Legal Explosions in Clare.
The massive AZF chemical plant explosion in Toulouse, France
last week, which killed at least 18 people and injured 653
others, will have been particularly noted by the residents of
Kildysart, Co. Clare, where Paddy Whelan is planning to build an
explosives factory. Objectors have previously pointed out the
dangers of locating such a plant in a populated area and the
French tragedy will further strengthen the resolve of locals who
are currently engaged in legal battles on a variety of fronts.
Whelan's scheme for a factory, which has also drawn objections from the Irish Airline Pilots Association, has caused ructions locally and matters have not been helped by the level of secrecy surrounding the planning application. After his Shannon Explosives Ltd. (SEL) applied to Clare Co. Council for its "assent to establish a factory" as required under the 1875 Explosives Act, (see The Phoenix 25/5/01.) the solicitors were called in. This assent process is completely separate to the planning application, which saw permission granted for the £5 million plant on December 22 last, (and since appealed). As required by the Act, the Council called a three day hearing, but the locals objected to the fact that they had so little information, given that most of the facts relating to the scheme have been deemed top secret by the Department of Justice's Inspector of Explosives. As a result, there was no information available concerning the chemicals to be used, exact purpose of the buildings, etc.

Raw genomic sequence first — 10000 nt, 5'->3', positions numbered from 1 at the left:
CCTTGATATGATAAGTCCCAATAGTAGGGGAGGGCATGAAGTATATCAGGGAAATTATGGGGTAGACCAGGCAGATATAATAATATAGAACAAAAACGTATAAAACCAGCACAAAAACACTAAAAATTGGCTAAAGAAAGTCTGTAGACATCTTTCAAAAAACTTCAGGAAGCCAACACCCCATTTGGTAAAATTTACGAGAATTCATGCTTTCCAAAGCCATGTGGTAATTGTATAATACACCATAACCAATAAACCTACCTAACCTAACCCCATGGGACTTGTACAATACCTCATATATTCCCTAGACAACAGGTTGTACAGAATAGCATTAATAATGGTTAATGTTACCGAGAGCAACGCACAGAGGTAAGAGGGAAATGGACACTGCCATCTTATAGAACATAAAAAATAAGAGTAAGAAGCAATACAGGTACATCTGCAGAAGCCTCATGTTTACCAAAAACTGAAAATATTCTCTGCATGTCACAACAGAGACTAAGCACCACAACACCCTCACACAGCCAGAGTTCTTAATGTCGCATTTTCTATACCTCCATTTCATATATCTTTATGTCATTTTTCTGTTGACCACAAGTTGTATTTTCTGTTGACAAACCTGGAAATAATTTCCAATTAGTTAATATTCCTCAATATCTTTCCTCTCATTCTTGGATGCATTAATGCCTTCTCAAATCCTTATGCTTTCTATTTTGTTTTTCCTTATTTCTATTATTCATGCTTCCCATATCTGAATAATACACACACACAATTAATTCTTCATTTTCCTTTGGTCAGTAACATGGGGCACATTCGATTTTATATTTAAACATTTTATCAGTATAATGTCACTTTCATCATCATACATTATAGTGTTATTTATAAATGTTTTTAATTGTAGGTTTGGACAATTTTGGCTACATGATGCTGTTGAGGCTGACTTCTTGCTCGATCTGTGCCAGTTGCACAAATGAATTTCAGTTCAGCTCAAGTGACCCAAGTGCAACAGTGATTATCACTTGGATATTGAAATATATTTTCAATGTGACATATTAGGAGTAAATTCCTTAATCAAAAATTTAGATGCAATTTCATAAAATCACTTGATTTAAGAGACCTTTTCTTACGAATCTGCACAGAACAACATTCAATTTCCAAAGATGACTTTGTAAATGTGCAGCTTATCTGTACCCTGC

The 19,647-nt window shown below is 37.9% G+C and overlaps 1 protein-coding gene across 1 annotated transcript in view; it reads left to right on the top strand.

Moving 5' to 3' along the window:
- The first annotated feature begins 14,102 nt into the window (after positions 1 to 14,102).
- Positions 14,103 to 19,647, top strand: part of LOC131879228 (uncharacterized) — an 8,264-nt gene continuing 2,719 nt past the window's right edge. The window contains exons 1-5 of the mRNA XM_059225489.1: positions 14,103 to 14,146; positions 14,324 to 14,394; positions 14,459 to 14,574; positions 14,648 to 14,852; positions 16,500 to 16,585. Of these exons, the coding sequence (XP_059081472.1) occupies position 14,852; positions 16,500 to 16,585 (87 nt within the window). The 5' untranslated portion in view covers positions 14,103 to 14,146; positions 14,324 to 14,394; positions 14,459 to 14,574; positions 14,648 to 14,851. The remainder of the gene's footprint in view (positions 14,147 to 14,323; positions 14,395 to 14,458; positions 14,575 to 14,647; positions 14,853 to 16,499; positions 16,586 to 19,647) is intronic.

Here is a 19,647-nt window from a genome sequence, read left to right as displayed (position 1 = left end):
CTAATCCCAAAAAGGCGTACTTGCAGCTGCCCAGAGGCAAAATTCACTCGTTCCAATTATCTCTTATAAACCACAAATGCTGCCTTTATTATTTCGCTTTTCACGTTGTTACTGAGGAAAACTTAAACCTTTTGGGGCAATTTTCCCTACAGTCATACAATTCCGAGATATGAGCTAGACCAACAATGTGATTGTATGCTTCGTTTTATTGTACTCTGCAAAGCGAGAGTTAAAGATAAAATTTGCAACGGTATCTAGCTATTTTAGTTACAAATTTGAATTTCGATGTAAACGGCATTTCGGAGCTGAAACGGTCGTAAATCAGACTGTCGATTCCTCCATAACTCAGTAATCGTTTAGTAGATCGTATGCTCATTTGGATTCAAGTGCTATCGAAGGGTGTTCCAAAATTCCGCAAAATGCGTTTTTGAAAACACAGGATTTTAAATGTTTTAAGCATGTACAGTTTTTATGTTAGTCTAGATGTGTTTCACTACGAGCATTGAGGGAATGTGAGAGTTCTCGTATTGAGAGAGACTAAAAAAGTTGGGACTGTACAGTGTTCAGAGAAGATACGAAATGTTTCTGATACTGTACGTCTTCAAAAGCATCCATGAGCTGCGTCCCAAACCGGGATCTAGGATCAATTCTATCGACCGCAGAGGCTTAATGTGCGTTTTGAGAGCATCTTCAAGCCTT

With no access to records, the objectors succeeded in having the assent hearing adjourned until the High Court rules on the application for the release of various documents. Two separate High Court actions have been initiated, by a local residents group, Cairde Chill an Díseart Teo, and by the Salesian Sisters, a religious order in Kildysart. The hapless nuns have recently closed down a secondary level school adjacent to the proposed explosives factory, and are seeking to offload the site. Not surprisingly, the SEL project and associated exclusion zone has knocked the property value back significantly.
Despite these legal actions, which are set for hearing next month, SEL sued the County Council, which in turn agreed to proceed with the assent hearing this month. The hearing was advertised, much to the shock of objectors, who immediately returned to the Courts and obtained yet another injunction preventing the Council from holding the hearing until the High Court cases are themselves heard in October. It is unclear why Clare County Council adopted this strategy and in doing so landed itself with yet more legal bills. There could be plenty more to come, with Cairde Chill an Díseart Teo. Suing both the Minister for Justice and Clare Co. Council, while the Salesian Sisters are suing SEL and Clare Co. Council.
Source: The Phoenix, Sept 28Th. 2001.